The Autoinflammatory Diseases Clinic (AIDC) at Boston Children’s Hospital specializes in the diagnosis and management of patients with diseases of autoinflammation and immune dysregulation. The clinic, established in 2014, is one of the few centers in the country that specializes in the care of patients with these complex diseases.
Inflammation is a natural response of the body to infection or trauma. In those with autoinflammatory diseases the immune system is dysregulated, and it triggers periodic or chronic bursts of inflammation, leading to fevers and other symptoms. Many of these diseases are characterized by recurrent fevers, rashes, and pain in joints, muscles, the chest, and the abdomen. There is evidence of systemic inflammation on blood tests, and infectious work up is negative. In some autoinflammatory diseases, broader dysregulated immune response is present; in that case signs and symptoms of autoimmunity, allergy, and/or immunodeficiency can be seen in one condition at the same time.
Most autoinflammatory diseases are genetic (inherited), start in childhood, and persist throughout adult life. Some diseases can be seen in several members of a family. Other autoinflammatory diseases appear to be acquired, perhaps due to the interplay of genetic and environmental factors, and they can present at any time during childhood or adulthood.
The key principles of the Autoinflammatory Diseases Clinic (AIDC) are:
- Collaboration: Physicians at the AIDC work closely with other specialists such as gastroenterologists, immunologists, otolaryngologists, infectious disease specialists, pulmonologists, hematologists, neurologists, geneticists, dermatologists, and nephrologists to provide the needed comprehensive care to patients with autoinflammatory diseases.
- Evidenced-based medicine: Diseases of autoinflammation and immune dysregulation are rare, and new subtypes are described every year. We seek to stay current with the scientific literature and approach treatment options with an appreciation for the underlying cause of a disease, to the extent that it is known.
- Individualized care: Because autoinflammatory and immune dysregulation diseases are rare, there may or may not be a standardized treatment for a condition; we therefore consider patients on an individual basis and adjust care based on patient and family preferences and response to treatment. We are building a registry of our clinic patients for systematic, longitudinal follow-up, which will help us to better understand and monitor these rare conditions.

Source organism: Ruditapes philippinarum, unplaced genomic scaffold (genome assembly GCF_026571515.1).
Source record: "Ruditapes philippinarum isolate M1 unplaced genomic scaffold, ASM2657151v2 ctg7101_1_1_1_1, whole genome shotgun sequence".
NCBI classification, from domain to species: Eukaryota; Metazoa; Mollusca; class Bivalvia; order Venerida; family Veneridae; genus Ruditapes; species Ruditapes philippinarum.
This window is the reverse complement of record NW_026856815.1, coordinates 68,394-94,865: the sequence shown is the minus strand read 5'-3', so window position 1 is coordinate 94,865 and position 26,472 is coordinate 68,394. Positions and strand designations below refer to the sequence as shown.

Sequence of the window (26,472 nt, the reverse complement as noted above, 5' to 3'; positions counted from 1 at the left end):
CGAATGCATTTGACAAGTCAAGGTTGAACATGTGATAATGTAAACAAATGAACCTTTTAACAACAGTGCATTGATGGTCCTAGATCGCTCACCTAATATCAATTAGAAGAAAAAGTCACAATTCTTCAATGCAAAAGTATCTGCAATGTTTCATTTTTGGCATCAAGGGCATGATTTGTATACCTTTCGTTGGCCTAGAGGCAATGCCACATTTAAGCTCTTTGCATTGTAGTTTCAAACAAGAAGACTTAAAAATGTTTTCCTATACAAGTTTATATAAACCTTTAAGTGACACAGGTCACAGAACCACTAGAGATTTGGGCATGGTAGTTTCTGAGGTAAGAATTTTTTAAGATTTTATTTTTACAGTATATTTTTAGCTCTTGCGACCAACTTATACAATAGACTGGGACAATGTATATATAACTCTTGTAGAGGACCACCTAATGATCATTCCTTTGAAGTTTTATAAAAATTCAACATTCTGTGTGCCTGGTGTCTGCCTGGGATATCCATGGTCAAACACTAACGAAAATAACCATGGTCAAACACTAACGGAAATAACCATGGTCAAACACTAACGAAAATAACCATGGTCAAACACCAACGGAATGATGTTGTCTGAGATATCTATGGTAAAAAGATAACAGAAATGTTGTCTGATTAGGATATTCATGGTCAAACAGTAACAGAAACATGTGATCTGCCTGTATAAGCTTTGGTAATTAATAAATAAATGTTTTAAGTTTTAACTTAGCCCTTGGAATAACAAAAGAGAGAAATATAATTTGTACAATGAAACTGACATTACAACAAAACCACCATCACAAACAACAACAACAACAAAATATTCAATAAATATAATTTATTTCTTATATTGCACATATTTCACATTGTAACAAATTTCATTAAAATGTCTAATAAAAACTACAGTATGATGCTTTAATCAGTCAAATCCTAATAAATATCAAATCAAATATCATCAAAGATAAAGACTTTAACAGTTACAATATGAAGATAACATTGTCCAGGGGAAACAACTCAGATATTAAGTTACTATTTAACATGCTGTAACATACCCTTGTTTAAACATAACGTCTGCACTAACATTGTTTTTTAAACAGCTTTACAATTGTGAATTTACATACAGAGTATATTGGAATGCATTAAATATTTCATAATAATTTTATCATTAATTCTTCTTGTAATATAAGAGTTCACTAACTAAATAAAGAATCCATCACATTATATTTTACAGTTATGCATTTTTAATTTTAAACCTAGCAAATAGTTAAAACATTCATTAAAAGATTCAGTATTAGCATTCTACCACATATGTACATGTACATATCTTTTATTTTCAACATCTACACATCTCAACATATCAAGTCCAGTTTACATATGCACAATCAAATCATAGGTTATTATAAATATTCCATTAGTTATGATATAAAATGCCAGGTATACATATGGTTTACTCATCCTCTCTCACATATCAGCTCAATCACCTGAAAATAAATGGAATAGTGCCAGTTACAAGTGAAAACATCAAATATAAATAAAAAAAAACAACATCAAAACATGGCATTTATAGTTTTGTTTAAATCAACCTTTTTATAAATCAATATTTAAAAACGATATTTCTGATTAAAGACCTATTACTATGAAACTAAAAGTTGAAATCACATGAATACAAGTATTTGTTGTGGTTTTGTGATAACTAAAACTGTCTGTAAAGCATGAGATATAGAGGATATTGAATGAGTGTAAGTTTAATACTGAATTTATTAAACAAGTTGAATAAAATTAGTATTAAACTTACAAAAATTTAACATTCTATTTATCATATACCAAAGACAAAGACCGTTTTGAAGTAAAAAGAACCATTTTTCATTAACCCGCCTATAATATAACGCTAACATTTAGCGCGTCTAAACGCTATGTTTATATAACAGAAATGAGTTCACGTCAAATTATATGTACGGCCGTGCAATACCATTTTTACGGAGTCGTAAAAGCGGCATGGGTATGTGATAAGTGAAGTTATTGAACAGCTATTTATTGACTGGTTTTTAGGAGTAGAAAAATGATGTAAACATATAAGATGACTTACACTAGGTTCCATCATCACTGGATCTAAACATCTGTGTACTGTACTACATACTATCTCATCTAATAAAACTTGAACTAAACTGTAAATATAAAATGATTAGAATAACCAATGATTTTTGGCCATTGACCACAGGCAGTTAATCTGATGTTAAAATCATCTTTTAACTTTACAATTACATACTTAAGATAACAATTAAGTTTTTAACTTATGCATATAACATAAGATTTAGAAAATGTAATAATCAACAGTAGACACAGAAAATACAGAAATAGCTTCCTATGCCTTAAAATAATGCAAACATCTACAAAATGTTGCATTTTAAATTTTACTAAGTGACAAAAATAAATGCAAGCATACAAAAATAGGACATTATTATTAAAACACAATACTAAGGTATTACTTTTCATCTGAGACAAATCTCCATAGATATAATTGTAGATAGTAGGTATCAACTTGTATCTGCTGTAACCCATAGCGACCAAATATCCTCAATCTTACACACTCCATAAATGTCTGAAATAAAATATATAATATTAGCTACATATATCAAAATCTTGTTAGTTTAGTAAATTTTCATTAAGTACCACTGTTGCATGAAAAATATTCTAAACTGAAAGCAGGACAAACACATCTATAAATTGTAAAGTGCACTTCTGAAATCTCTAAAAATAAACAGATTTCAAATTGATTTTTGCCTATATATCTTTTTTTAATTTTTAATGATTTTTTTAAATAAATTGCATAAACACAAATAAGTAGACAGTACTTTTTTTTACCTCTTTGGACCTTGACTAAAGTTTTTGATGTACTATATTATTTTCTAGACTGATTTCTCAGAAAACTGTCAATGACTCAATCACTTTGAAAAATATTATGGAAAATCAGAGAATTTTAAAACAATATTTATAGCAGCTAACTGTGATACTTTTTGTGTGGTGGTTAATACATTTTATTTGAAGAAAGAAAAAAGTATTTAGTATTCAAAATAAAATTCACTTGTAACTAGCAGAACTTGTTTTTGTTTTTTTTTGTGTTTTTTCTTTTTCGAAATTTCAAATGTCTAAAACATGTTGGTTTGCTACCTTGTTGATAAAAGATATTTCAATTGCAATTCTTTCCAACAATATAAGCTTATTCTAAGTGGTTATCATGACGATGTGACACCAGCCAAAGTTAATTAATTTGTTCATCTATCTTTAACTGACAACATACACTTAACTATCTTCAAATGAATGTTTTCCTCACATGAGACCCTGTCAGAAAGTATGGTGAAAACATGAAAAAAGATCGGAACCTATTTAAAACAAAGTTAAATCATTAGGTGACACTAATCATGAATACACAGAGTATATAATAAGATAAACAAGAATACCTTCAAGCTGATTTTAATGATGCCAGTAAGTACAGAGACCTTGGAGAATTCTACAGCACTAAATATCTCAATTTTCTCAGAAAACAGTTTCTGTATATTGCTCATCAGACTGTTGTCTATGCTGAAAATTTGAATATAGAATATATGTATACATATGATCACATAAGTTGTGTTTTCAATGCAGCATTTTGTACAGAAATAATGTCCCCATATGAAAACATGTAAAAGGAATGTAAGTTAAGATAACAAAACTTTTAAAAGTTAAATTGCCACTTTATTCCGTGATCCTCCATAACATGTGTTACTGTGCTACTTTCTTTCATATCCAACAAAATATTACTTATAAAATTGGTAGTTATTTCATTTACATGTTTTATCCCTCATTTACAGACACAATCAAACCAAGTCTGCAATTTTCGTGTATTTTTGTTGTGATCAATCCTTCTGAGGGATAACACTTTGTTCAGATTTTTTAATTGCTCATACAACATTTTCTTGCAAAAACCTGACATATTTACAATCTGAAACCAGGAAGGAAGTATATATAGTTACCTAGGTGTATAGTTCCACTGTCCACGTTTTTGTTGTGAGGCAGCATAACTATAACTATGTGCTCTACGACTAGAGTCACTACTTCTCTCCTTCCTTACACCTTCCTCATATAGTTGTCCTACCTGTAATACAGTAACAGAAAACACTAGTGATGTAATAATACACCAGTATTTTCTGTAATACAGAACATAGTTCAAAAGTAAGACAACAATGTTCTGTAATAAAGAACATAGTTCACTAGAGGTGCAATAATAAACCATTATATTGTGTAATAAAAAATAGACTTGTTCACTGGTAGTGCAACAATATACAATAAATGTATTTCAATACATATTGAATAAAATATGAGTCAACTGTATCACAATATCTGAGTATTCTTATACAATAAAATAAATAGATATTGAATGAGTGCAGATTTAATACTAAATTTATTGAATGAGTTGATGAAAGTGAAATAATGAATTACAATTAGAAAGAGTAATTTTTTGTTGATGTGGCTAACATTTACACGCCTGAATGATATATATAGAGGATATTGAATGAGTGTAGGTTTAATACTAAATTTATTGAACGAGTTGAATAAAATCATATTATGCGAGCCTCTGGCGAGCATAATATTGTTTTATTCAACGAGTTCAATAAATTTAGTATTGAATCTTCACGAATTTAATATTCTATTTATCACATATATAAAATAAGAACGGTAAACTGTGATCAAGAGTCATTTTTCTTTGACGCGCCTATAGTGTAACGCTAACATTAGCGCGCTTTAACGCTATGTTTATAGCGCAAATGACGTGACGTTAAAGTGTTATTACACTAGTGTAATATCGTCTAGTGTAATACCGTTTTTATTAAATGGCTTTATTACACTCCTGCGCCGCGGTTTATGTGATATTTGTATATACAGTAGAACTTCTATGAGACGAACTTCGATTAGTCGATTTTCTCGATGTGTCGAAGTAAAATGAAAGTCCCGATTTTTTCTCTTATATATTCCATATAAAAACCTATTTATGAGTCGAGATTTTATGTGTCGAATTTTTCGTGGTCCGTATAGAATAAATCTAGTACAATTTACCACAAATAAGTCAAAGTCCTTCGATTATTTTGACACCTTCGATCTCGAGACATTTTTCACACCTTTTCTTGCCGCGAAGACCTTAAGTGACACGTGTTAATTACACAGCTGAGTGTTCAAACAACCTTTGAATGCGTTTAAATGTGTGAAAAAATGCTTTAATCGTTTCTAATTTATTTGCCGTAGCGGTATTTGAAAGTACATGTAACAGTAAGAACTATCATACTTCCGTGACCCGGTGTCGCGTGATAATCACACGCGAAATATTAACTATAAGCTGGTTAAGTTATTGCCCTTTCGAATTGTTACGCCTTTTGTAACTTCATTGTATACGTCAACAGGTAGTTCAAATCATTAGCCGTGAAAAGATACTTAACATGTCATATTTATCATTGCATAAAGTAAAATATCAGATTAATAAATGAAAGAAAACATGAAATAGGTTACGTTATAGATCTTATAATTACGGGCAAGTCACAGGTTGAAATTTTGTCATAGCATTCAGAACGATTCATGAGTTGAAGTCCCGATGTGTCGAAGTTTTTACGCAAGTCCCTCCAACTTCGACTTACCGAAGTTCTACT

AIDC runs one half-day per month. Fatma Dedeoglu, MD, and Jonathan Hausmann, MD, staff the clinic every month. In addition, rheumatology fellows and residents with an interest in autoinflammatory diseases are welcomed to participate in seeing patients.
Goals of the Autoinflammatory Diseases Clinic
- to provide comprehensive, state-of-art care to patients with these conditions
- to develop of diagnostic and treatment protocols in collaboration with national and international groups
- to integrate clinical research into the clinic
- to build partnerships with local communities to educate in the recognition and management of patient with these conditions through community outreach programs
- to serve as an educational center for medical trainees to learn about these diseases
Questions to ask your doctor
You and your family play an essential role in your child’s treatment. It’s essential that you share your observations and ideas with your child’s treating physician so that you have all the information you need to fully understand your child’s disease and their treatment recommendations.
It’s often helpful to jot down your thoughts and questions ahead of time and bring them and a notebook to your child’s appointment. If your child is old enough, you can also encourage them to write down questions.
Initial questions to ask your child’s doctor might include:
- How did you arrive at the diagnosis of SAID?
- Are there any other conditions my child might have instead?
- Does my child require further testing or procedures, such as blood, urine, or genetic testing?
- How should I care for the fevers at home?
- What activities should/shouldn’t my child participate in?
- Should my child’s diet change?
- How should I talk to my child about this condition?
- Will my child have kidney damage?
- Will my child grow out of SAID on her own without treatment?
- How can I tell if my child’s SAID is getting better or worse?
- When can I expect my child’s SAID to go away?
- Is my child’s SAID contagious?
- Can my child go to school?
- What treatments are you recommending and why?